Professional Service Agreement

How to Talk with an Employee About Body Odor

May 21, 2018

A colleague needs a shower. A co-worker should wear socks. A manager is asking if someone on your HR team might have a word with a particularly smelly associate. As summer nears, how to address the issue of body odor is a real concern in the workplace.

Do have a policy that also addresses hygiene.

A dress code typically requests that employees exercise good judgment regarding their appearance and hygiene. Additional language may express the employer's expectation that employees will use deodorant or antiperspirant to minimize body odor. These policies also should ask employees to refrain from wearing fragrances that might offend or affect those with allergies. Expectations and standards take the guesswork out of many situations.

Don't jump to conclusions, but don't avoid the situation.

Whoever handles the problem should first investigate the circumstances to ensure that those complaining have a legitimate reason for doing so. When body odor is strong, it can be very distracting. People may not want to work directly or even communicate with a person if they feel odor is a problem. If the employee is not aware that the body odor is the reason people cringe when they enter a room, the employee could incorrectly blame their co-workers' or manager's reactions to them on something else completely. This is one reason this should be addressed as soon as possible. If issues are allowed to linger, that only increases the risk that the employee with the body odor problem may be subject to ridicule by their colleagues.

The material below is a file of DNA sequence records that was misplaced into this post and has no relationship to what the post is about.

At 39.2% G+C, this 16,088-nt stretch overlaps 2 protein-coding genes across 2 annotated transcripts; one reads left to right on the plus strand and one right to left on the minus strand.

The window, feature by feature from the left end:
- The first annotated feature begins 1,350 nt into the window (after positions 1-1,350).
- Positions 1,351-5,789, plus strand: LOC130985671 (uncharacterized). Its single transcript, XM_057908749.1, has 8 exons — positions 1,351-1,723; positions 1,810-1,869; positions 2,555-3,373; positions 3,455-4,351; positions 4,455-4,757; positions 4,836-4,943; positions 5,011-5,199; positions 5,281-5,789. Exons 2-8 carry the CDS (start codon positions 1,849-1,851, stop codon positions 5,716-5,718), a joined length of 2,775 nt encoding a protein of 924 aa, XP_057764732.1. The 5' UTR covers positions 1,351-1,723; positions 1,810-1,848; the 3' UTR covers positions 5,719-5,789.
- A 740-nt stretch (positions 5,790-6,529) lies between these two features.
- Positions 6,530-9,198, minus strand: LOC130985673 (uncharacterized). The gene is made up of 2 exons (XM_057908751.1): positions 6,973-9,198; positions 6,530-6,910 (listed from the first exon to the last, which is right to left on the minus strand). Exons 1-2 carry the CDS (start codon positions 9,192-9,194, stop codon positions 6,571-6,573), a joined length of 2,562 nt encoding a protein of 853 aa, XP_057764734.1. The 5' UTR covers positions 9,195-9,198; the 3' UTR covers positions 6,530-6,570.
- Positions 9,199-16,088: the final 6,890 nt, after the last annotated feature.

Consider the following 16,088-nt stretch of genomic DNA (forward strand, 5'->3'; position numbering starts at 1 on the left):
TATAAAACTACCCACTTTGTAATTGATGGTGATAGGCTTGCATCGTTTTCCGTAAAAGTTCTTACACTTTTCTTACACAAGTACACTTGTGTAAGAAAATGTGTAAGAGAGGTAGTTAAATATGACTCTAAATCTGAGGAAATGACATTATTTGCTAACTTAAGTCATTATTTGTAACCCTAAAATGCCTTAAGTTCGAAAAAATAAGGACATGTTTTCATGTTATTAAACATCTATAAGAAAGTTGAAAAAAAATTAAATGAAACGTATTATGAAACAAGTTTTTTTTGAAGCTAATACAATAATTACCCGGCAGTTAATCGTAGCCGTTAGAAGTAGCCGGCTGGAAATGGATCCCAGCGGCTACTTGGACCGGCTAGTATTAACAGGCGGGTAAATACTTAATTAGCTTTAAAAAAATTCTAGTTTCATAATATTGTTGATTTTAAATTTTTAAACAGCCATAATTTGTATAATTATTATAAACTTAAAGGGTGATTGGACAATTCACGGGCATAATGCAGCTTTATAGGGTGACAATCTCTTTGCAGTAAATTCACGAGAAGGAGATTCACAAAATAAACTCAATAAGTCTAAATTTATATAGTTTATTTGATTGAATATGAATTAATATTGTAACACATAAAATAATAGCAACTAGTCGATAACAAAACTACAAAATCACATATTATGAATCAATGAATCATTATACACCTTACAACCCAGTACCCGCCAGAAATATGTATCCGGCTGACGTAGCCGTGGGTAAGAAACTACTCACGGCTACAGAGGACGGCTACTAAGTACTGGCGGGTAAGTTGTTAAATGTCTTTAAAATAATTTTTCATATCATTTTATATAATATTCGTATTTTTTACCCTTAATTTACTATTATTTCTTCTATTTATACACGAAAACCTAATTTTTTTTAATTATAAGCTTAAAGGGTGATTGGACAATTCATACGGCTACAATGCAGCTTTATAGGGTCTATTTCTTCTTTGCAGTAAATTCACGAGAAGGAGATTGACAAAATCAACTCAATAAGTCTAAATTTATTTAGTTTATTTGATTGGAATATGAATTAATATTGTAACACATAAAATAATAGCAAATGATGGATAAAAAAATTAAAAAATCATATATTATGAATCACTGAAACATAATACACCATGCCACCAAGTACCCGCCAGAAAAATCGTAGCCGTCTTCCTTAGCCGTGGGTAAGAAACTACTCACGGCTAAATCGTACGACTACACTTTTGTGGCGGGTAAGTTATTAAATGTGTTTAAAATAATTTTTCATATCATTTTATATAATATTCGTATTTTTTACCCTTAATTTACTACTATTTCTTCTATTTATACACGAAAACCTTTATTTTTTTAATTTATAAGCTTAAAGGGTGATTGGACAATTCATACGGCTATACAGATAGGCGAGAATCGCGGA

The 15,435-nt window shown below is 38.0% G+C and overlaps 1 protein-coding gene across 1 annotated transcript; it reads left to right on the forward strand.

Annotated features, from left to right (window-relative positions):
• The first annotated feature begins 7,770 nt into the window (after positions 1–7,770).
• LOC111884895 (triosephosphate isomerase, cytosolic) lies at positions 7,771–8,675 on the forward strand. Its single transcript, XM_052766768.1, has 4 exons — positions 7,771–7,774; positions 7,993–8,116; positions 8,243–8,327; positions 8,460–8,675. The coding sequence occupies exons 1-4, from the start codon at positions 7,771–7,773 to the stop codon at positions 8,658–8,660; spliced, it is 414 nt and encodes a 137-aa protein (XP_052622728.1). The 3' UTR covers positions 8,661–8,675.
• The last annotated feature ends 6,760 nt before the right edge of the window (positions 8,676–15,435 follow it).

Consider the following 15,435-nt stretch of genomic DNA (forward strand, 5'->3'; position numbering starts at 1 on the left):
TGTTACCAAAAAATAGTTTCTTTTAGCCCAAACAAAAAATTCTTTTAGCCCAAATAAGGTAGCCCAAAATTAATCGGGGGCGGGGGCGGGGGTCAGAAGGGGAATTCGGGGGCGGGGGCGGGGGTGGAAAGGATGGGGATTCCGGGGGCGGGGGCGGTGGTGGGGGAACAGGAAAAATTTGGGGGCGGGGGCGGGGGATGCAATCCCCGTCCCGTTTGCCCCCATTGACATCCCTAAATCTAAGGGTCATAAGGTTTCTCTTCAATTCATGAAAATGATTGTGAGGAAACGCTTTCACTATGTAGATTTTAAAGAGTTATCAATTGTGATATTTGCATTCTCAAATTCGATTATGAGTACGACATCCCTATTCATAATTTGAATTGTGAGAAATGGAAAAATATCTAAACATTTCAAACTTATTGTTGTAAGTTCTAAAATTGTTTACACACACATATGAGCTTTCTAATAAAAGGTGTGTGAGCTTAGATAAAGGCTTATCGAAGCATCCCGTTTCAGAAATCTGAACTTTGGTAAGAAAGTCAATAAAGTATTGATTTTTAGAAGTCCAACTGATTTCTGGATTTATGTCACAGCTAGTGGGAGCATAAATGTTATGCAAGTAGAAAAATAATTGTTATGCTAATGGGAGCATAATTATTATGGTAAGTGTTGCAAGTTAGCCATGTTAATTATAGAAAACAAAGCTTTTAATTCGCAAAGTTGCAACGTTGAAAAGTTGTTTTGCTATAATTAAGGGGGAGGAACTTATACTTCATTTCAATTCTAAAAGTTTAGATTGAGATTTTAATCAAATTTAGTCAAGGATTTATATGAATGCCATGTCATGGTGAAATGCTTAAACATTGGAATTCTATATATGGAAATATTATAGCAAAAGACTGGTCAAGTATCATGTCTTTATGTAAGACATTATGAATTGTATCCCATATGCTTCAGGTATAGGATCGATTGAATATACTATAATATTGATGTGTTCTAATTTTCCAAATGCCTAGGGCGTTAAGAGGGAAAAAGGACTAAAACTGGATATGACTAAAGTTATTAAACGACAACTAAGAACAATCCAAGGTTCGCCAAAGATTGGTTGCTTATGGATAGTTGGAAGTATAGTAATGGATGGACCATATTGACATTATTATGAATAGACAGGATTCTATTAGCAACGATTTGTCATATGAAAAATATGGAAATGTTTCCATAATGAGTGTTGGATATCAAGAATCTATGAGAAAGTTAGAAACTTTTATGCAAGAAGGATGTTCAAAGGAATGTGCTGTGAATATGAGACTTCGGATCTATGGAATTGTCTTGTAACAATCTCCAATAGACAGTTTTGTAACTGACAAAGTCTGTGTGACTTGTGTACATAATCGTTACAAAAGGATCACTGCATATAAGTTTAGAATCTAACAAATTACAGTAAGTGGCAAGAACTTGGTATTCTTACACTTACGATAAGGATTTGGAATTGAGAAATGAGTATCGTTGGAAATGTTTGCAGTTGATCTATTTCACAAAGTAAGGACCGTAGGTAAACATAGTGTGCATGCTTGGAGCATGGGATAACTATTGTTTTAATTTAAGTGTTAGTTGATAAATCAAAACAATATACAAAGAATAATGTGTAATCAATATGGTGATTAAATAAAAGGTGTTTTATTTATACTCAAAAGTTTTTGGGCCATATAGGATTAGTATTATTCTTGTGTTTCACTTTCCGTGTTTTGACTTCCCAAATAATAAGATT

Do approach the person.

If the complaint is legitimate, it's important to address it quickly. An employee with bad hygiene can reflect poorly on a company, particularly if the worker interacts in person with clients, customers or the public. HR or a manager should handle the issue because peer-to-peer conversations about the matter can be less effective and can lack the gravity of a supervisor-to-subordinate conversation. The most important thing to remember when approaching a worker is to treat him or her with dignity. This could be very embarrassing, and you need to be empathetic. Such conversations should always take place in private.

Think about how you would want to hear it, then discreetly take the person aside and address it. At the same time, you are also trying to get the message across that the person needs to do something about this or disciplinary action could result.

Do be sensitive to cultural norms and medical conditions.

A company policy should recognize that an employee's religious, ethical or moral beliefs or an employee's medical condition or disability may prevent them from complying with the policy as written. If there is an underlying medical condition causing the odor, ask the employee to "obtain a doctor's note regarding the condition and the doctor's recommendation for handling it. In such circumstances there should be "reasonable accommodations for disabilities and religious beliefs.